An organized-crime figure specializes in financial shenanigans as intricate as any imaginable.
No goomba-come-lately, Saggio was a fourth-generation member of an extended Mafia family. Here, with his first-person account buttressed by crime journalist Rosen’s narrative, Saggio explains why he chose to operate independently: “I didn’t want anyone bustin’ my balls. . . . If I wasn’t with any crew, I could move around and not answer to anyone.” He made money and paid the vig to whoever controlled the turf—and what a turf it was, from drugs to cigarettes to car thefts, but most fascinatingly on Wall Street, where Saggio figured out how to “get a hook into a firm, bring the wiseguys in, and the exploit the situation.” This involved IPO scams like dumping stocks after an early purchase. “I had a vice president at Chase Manhattan Bank and a vice president at European American Bank who would handle my accounts and transactions personally,” the mobster boasts; Paine Webber and Shearson Lehman also figured in the equation. But Saggio’s independence required an exquisite appreciation of balance and a knowledge of who was who within the five New York crime families. (“Patty and his brother Joey were with Roy DeMeo, who ran a crew for Nino Gaggi, a skipper with the Gambinos.”) His connections were always in flux—now with the Columbos, now with the Luccheses, the Genoveses, the Bonannos, the Gambinos—and when Saggio eventually ran afoul of the truly nasty Tommy D., he turned to the witness protection program, which comes across as a deeply amateurish operation. The everyday lawlessness and violence here is omnipresent; there’s no running, no hiding, no avenue of escape from Mob influence, and law-abiding readers may feel as though a rasp is being drawn across their foreheads.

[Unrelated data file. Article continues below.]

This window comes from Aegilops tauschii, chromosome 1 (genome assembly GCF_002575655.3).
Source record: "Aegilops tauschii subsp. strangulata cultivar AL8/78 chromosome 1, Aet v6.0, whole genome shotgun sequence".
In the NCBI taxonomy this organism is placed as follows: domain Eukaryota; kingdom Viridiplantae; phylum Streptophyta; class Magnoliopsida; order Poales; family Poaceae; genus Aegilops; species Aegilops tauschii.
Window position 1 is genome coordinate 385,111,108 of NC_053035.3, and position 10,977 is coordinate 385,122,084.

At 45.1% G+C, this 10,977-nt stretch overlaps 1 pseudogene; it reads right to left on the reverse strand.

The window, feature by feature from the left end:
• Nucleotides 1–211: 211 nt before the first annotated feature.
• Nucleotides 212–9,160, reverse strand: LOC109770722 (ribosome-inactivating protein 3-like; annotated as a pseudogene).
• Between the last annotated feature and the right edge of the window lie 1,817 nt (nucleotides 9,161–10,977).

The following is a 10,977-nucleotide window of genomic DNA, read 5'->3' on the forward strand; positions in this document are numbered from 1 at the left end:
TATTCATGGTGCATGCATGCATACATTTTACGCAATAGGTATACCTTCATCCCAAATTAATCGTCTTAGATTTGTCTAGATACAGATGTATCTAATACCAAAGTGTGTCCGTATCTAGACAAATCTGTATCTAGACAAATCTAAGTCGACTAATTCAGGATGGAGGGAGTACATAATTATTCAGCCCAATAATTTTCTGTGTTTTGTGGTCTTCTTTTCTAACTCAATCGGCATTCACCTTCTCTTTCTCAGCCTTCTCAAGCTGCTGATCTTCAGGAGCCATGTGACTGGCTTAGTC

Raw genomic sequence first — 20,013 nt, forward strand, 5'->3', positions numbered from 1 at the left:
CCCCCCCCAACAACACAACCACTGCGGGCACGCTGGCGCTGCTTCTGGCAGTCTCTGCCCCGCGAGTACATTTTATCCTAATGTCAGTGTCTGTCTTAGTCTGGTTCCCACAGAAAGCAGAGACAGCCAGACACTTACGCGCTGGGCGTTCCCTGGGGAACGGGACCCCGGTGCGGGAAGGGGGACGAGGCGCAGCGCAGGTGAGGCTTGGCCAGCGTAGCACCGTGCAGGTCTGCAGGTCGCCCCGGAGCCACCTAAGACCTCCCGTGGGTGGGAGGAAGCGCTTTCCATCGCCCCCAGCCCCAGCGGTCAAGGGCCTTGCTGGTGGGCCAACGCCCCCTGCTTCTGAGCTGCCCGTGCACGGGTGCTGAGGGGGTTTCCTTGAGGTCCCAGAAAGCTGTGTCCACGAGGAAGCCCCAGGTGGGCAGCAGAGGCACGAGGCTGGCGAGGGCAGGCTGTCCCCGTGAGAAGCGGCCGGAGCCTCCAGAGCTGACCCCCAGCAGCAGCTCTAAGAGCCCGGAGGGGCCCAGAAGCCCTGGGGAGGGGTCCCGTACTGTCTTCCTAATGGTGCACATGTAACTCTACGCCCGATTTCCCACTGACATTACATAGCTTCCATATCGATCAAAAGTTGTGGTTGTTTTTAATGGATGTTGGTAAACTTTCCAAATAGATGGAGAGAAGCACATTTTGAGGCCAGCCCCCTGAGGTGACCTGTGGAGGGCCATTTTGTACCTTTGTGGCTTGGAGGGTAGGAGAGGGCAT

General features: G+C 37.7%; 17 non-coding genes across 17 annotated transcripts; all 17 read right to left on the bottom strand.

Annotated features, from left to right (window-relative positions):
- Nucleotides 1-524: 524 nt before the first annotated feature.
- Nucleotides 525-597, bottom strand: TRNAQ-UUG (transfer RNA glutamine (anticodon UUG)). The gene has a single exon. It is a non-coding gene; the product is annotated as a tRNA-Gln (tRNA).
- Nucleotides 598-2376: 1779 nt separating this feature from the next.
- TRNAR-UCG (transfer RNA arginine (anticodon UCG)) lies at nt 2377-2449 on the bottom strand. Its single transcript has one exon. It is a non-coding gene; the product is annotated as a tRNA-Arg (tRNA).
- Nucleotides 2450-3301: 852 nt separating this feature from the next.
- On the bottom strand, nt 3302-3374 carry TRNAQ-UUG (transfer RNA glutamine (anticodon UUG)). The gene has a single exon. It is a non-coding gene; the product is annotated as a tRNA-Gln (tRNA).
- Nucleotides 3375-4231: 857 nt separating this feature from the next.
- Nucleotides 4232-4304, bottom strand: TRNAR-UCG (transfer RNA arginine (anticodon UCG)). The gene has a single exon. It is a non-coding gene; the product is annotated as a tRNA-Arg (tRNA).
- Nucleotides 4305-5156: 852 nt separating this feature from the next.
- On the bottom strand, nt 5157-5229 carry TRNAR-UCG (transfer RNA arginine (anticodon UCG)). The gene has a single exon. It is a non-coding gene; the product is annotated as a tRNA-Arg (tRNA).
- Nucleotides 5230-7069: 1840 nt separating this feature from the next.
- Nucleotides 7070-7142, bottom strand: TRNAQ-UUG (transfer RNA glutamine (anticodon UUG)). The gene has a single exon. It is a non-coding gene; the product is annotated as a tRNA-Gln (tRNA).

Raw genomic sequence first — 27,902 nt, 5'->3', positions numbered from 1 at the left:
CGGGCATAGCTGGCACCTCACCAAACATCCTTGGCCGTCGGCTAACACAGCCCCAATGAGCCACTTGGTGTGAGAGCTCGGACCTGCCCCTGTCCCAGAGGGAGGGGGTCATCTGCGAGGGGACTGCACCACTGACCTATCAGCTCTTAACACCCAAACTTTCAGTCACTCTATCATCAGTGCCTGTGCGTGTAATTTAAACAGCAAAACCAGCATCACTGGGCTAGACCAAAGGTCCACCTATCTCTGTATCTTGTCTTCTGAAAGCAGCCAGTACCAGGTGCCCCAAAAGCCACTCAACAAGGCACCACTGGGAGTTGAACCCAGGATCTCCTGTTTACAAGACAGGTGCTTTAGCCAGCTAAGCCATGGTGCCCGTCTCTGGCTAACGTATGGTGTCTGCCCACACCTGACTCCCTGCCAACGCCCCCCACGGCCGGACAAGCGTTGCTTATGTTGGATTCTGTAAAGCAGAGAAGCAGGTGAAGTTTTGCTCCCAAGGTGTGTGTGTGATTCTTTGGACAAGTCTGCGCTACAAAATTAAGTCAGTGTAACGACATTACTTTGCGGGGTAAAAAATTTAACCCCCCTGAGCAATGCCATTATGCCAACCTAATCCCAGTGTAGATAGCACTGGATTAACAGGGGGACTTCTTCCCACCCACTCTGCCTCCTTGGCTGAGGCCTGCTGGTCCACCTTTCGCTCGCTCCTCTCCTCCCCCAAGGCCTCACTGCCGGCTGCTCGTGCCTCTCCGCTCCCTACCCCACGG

If what Saggio says is true, and there’s little reason to believe it’s not, readers are advised to think twice before their next flutter on an IPO.